The aforesaid rotary knobs and buttons flank a rather showy OLED (Organic Light Emitting Diode) display which has adjustable brightness, and lights up with Creek’s company logo when first turned on. This also gives a visual display of source input selected, volume level and balance control settings, and while one can also adjust tone (bass and treble), I never ventured into using this option (I recognise, though, that this is indeed an attractive feature to have, and may even help clinch the buying decision for some). The display is easily visible in the dark with a comfortable text size readable from across a small room without any tendency to assault one’s eyeballs, even when set at its brightest.
The entire package measures 430 x 60 x 280 mm (w/h/d/) and weighs in around 7.5kg. I wonder how much more weight will be added with all optional modules installed. It all looks really nice and svelte and, to me, preferable to the shoebox visuals of its present day Rega and Cyrus rivals.
The user gets the ability to use the pre-amplifier and power amplifier sections separately (such as when hooking the Evo up to an AV controller in the latter case), input connectors being all RCA save for a pair of XLR inputs which will allow for a source component with such outputs to be used for a potentially lower noise connection (the XLRs can also be used as power amp inputs). This is certainly not the norm for a British integrated amp in this price range, but one that is certainly welcome.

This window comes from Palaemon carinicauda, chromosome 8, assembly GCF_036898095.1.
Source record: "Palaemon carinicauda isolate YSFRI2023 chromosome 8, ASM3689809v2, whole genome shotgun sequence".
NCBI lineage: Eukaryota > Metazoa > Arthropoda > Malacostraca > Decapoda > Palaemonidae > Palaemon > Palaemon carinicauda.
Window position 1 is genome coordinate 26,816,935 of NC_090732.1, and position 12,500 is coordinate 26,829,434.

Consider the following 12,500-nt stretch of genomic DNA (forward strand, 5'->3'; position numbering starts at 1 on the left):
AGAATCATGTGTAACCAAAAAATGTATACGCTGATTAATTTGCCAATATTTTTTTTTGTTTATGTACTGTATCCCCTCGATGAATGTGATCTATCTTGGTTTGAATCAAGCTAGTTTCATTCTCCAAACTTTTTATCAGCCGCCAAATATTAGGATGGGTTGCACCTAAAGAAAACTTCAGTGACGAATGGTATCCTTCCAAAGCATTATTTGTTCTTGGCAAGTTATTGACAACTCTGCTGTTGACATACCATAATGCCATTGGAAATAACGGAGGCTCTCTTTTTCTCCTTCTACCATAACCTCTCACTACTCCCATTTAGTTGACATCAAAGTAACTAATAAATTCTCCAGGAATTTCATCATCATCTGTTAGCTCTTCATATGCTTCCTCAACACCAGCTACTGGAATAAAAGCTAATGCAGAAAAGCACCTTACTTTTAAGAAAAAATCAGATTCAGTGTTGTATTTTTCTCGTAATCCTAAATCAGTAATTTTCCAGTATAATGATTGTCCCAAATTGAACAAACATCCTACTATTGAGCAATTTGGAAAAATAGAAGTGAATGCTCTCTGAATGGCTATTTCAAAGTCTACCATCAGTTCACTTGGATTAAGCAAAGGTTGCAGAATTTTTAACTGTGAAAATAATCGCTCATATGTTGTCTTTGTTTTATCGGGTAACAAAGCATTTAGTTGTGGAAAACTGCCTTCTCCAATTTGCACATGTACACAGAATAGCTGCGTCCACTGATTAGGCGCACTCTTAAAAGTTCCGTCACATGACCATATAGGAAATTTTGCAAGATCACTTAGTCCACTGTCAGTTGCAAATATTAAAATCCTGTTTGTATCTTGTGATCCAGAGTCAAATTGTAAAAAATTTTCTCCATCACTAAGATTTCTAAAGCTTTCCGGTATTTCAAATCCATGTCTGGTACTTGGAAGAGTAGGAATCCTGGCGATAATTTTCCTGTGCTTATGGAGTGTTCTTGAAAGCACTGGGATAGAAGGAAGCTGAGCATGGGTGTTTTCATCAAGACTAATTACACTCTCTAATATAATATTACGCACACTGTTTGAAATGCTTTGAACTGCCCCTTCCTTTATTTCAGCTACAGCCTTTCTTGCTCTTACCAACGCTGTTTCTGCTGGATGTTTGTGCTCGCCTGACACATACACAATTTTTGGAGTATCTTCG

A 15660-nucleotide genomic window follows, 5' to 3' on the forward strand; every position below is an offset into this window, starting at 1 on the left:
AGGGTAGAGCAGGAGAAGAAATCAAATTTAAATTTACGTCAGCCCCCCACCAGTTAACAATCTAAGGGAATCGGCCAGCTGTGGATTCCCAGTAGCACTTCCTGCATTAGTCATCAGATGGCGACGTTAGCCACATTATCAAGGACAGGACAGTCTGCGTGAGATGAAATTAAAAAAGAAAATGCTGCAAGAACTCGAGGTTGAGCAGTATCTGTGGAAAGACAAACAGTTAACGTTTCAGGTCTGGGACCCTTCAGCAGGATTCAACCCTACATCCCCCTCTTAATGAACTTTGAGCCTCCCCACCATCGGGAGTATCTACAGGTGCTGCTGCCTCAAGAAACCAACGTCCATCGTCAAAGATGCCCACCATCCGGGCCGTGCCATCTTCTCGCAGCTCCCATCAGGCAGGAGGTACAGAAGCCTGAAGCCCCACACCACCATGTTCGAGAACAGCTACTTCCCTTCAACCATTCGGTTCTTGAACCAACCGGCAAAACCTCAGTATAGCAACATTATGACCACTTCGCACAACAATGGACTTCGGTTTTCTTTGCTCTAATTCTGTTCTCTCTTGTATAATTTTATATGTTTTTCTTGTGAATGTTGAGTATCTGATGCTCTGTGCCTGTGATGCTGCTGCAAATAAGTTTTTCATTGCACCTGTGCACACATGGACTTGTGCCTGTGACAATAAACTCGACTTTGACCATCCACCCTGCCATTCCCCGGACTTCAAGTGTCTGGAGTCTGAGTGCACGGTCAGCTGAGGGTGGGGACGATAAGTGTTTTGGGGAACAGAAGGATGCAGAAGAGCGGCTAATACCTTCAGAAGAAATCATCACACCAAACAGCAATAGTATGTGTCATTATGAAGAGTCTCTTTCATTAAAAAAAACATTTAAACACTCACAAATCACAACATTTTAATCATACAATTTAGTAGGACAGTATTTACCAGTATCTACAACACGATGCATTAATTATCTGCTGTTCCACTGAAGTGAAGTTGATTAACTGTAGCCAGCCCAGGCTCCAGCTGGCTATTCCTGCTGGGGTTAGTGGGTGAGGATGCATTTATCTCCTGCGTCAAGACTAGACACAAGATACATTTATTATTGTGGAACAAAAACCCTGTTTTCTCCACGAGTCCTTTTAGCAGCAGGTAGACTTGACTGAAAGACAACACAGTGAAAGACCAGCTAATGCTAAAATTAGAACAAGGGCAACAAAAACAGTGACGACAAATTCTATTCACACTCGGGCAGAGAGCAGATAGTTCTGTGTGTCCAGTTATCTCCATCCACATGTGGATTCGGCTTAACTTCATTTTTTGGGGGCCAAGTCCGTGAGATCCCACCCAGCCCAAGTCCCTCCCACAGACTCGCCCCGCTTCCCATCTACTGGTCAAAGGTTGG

The rear layout looks equally uncluttered and I do indeed like the speaker terminals being near the respective outer edges of the unit, making for convenient connection when some rivals endeavour to find a way to cramp these up.
It is perhaps a sign that analogue source components are passing into history when one examines the available connectivity at the back of the amp. Not too long ago, one could perhaps expect at least six line-level inputs, and a tape loop too, from an integrated amplifier. The last afore-stated one is no longer a feature here and assuming the phono module is not installed, we have a grand total of four line inputs. The XLR-flanked RCA inputs are not meant to be used in tandem, so it is effectively one input, even if you have a choice of connectors at your fancy.